Paper view: Japanese diplomat has origami Instagram

·2-min read
Paper cranes have been created for centuries in Japan, where they symbolise longevity

Every day for a year, a Japanese diplomat has posted a near-identical Instagram video of the paper crane he has folded that day.

"Today is my 365th day in Seattle," says Hisao Inagaki, consul general in the western US city, in a video posted Friday.

"I have folded a 365th crane while praying for everyone's health and peace."

It was a triumphant moment for Inagaki, 60, who arrived in the United States in August last year as the country was in the depths of the Covid-19 health crisis, and person-to-person contact was tricky.

"I started recording origami cranes because of the pandemic," he told AFP in a video interview.

"I wanted to use my social media to send a message to everyone expressing my sympathies."

So began his Zen-like meditation, in which every identically framed video shows Inagaki delivering the same message, with only the numbers -- and his shirts -- changing.

Paper cranes have been created for centuries in Japan, where they symbolise longevity.

"It is thought that folding 1,000 paper cranes is a prelude to good things," says Inagaki, adding that 1,000 is not a precise number, and stands instead for "a lot."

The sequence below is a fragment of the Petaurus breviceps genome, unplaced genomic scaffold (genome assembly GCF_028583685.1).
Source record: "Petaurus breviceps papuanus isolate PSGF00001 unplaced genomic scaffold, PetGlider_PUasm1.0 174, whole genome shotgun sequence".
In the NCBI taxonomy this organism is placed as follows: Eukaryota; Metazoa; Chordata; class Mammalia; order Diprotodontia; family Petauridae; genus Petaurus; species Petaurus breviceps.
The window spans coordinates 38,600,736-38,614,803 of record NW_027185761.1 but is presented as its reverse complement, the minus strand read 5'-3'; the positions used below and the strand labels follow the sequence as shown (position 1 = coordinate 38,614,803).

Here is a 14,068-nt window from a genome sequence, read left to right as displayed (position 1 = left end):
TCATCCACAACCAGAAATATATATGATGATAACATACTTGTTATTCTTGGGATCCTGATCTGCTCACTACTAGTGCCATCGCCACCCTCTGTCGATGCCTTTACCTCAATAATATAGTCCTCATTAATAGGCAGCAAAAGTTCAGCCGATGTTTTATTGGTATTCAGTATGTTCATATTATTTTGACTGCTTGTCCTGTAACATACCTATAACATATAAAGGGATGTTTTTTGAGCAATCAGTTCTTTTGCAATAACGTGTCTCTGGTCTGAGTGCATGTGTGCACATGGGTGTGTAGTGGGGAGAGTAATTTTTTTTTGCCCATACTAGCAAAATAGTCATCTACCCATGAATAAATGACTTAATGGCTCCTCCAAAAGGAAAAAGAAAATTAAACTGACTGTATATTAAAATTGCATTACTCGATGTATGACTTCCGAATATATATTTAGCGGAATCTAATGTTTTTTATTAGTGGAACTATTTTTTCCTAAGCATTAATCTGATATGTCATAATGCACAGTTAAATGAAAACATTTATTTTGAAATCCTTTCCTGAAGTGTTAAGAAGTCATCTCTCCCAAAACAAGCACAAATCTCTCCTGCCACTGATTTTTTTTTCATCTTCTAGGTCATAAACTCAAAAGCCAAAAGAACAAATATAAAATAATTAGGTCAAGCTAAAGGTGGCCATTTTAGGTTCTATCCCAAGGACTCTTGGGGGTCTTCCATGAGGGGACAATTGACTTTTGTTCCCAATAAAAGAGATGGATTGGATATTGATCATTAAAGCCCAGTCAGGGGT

Not counting a two-day outage that kept him off the platform on days 193 and 194, Inagaki has remained faithful to his plan -- and his script.

Day 195 marked a slight deviation, when he added an enthusiastic: "I'm back!" to the start of the video, before returning to his pattern.

Friday's post saw the diplomat -- wearing a suit for the occasion -- showing off the numbers "365" constructed out of paper cranes.

"To keep (posting) every day, I thought it is better to be simple," Inagaki says.

That simplicity makes Inagaki's Instagram account almost hypnotic, with each 10- or 11-second video a self-contained piece of performance art.

Each folded crane is dated and preserved in a large box, but at the end of his Seattle posting, Inagaki says he would like to donate his works.

"I want to give them to someone... to provide these folded cranes to a nursery" or an old people's home, he said.

Until then, he will keep on folding -- much to the delight of his nearly 900 followers.

"I look forward to your videos overy day," wrote one follower on Day 360.

"Lovely," wrote another. "I'm glad you live in my city."

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